Friday, March 30, 2012

Importing into HRIT

Having a good import tool is one of the most important things in building a digital text archive. When you have 2,000+ files to load into the system doing anything by hand with them is prohibitively expensive. I've tried to identify the steps that must be implemented to represent texts as multi-version works described by multi-version standoff properties. I intend to tick off these steps as I do them. Most of the stuff is already available in some form. It's really just a matter of pulling it all together.

  1. A GUI to interact with the user:
    • Select files for upload.
    • Gather information about where the merged files are to go.
    • Also specify a filter for plain text files if any
    • Verify that the inputted information makes sense
  2. Compare each submitted file with the first file. If less than say 10% similar or it is too large reject it, and tell the user.
  3. Split the remaining files into two groups: a) plain text and b) XML
  4. Filter the plain text files and so produce one set of markup for each.
  5. Split the XML files into further versions, so multiplying them. This happens if there are any add/del, sic/corr, app/rdg etc variations.
  6. Strip each XML file into markup and text.
  7. Merge the sets of markup and text into a corcode and a cortex, and install it in the specified location.

That completes the basic import process.

Sunday, March 11, 2012

A Better Way to do Transpositions

One of the weaknesses of nmerge is its handling of block-size transpositions. It does the small ones OK, but large transposed blocks pose a problem because they are rarely contiguous. They tend to break up into short strings of literal similarity, punctuated by small differences in spelling. For example, if you transposed a paragraph in Shakespeare between two editions, differences in spelling would make it hard for the program to see that all the small similarities add up to an entire transposed block. Every idea I had to get around this limitation threatened to make nmerge much slower. Until now.

At the moment, when you add a version to the variant graph (as shown above) it aligns it with the graph directly opposite. It does this recursively, by merging sections of identical text and then gradually making the leftover sub-graphs and sub-sections of the new version smaller and smaller until all the new text is merged into the main graph. So in the drawing above the left-over sub-graphs are "The quick red/brown" and "lazy dog." and the new version fragments are "The lazy grey" and "quick dog." Transpositions are looked for to the left and right of the opposite graph-section and replace the direct alignment if a longer match is found. This can only find short contiguous sections of transposed text, and if they are far enough away nmerge simply ignores them. The longest match between "The lazy grey" and its opposite sub-graph is "The", but there is a longer match "lazy" with the other sub-graph. NMerge might miss this because it is too far away, relatively speaking.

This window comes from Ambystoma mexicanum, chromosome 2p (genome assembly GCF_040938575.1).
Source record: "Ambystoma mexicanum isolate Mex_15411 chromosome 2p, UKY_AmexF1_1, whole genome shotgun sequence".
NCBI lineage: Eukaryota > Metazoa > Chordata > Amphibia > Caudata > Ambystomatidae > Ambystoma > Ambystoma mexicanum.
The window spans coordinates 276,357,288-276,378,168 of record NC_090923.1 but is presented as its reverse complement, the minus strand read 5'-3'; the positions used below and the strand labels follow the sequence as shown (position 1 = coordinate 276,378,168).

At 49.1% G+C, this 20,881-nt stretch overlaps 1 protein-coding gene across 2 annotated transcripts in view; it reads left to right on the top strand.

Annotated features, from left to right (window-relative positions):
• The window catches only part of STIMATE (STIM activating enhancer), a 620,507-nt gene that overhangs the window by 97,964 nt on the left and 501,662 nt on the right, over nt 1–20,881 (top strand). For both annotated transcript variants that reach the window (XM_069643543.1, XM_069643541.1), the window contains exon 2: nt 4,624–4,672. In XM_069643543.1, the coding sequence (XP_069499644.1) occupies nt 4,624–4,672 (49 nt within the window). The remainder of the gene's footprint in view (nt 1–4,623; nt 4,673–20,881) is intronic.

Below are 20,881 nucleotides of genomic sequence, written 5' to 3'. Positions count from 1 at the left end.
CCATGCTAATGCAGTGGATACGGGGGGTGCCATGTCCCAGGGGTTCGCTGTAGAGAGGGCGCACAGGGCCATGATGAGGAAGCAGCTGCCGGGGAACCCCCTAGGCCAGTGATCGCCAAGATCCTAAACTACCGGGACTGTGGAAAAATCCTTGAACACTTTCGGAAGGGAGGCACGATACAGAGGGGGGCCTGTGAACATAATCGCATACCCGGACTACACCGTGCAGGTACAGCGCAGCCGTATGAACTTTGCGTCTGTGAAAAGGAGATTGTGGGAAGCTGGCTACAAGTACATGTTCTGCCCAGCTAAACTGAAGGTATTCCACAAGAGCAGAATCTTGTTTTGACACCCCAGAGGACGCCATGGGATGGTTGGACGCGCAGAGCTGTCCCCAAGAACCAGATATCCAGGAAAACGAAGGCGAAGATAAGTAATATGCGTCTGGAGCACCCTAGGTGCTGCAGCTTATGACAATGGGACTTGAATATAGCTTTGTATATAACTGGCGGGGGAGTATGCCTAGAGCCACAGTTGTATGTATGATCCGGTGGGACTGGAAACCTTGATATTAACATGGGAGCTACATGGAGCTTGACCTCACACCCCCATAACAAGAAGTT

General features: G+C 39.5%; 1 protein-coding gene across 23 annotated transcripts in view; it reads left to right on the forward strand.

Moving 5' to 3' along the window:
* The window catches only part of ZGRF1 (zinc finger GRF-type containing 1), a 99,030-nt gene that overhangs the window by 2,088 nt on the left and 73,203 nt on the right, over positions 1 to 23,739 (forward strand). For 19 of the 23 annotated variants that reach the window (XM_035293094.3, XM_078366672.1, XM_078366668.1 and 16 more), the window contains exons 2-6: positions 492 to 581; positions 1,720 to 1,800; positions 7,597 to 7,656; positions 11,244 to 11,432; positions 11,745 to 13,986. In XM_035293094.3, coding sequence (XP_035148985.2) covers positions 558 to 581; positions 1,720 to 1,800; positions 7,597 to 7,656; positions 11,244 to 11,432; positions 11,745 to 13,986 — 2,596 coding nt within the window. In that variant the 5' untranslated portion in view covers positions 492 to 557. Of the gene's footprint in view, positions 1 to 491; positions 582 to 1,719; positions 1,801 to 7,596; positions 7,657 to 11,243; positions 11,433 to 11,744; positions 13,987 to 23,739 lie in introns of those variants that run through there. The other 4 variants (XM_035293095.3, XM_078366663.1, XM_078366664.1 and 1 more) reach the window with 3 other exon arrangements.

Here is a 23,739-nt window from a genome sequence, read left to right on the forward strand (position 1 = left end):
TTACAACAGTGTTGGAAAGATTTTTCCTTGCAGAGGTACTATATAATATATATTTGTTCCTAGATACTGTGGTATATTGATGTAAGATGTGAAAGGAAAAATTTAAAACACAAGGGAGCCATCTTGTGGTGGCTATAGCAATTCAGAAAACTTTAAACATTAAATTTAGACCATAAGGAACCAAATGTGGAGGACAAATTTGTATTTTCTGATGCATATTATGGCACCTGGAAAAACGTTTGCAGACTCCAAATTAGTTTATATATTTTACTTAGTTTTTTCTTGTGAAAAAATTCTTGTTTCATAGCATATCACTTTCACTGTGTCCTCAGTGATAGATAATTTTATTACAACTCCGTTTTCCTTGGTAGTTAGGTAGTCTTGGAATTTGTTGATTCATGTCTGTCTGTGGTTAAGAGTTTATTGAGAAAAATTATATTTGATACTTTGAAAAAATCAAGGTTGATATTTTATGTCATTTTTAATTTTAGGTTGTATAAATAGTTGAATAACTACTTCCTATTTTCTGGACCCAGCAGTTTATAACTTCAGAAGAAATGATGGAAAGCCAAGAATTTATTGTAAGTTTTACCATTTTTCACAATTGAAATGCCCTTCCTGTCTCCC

The new algorithm is much simpler. Rather than align a section of new text with its directly opposite sub-graph and then look to either side for transpositions, it aligns it with all the remaining subgraphs equally. So if there is transposition of an entire block – and we found this quite often in the Tagore poems – nmerge will simply choose the best subgraph to align with for each new section of the text. The problem now is to stop it making trivial transpositions like "the" between the start and end of the work. Some kind of weighting based on previous alignments between blocks as well as distance and length might be the way to go.

Tuesday, March 6, 2012

HritServer Progress

Hritserver has progressed to version 0.1.2. It can generate HTML for compare view, with parallel texts that will be able to syncro-scroll, plain HTML versions, a dropdown menu to select versions, and a few services like stripping XML into markup and plain text. The back-end is also taking shape:

The idea here is to build up a web page in any web-development system whatsoever from a series of configurable components. Each component is just a fragment of HTML whose formatting and markup can be specified by the user. When I say markup I don't mean XML, I mean standoff properties. So you can have multiple markup sets and stylesheets for one text that combine sensibly. Or you can just ask for that component and let the default formatting do all the hard work for you.

The back-end shown above in a very early version is supposed to be a 'reference implementation' that fully exercises the HritServer application. So you can see what it is capable of and how to do it at the same time.